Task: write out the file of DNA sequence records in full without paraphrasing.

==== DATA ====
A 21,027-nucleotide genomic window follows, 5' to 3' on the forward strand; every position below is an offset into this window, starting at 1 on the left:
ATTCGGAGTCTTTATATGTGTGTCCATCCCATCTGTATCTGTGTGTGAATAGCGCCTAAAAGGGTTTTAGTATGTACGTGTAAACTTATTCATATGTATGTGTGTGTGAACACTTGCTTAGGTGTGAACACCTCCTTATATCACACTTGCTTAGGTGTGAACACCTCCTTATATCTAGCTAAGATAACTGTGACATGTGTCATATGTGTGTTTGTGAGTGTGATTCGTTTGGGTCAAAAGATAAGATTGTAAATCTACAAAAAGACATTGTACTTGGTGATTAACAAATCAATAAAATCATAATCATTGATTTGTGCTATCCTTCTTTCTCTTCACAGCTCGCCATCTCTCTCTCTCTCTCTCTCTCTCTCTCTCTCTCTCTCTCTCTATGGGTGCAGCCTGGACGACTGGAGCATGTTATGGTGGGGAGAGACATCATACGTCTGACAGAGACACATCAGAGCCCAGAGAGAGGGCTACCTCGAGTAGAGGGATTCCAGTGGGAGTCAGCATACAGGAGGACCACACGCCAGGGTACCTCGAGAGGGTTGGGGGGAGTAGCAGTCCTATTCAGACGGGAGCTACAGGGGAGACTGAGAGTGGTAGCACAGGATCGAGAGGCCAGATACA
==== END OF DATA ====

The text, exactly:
A 21,027-nucleotide genomic window follows, 5' to 3' on the forward strand; every position below is an offset into this window, starting at 1 on the left:
ATTCGGAGTCTTTATATGTGTGTCCATCCCATCTGTATCTGTGTGTGAATAGCGCCTAAAAGGGTTTTAGTATGTACGTGTAAACTTATTCATATGTATGTGTGTGTGAACACTTGCTTAGGTGTGAACACCTCCTTATATCACACTTGCTTAGGTGTGAACACCTCCTTATATCTAGCTAAGATAACTGTGACATGTGTCATATGTGTGTTTGTGAGTGTGATTCGTTTGGGTCAAAAGATAAGATTGTAAATCTACAAAAAGACATTGTACTTGGTGATTAACAAATCAATAAAATCATAATCATTGATTTGTGCTATCCTTCTTTCTCTTCACAGCTCGCCATCTCTCTCTCTCTCTCTCTCTCTCTCTCTCTCTCTCTCTCTCTATGGGTGCAGCCTGGACGACTGGAGCATGTTATGGTGGGGAGAGACATCATACGTCTGACAGAGACACATCAGAGCCCAGAGAGAGGGCTACCTCGAGTAGAGGGATTCCAGTGGGAGTCAGCATACAGGAGGACCACACGCCAGGGTACCTCGAGAGGGTTGGGGGGAGTAGCAGTCCTATTCAGACGGGAGCTACAGGGGAGACTGAGAGTGGTAGCACAGGATCGAGAGGCCAGATACA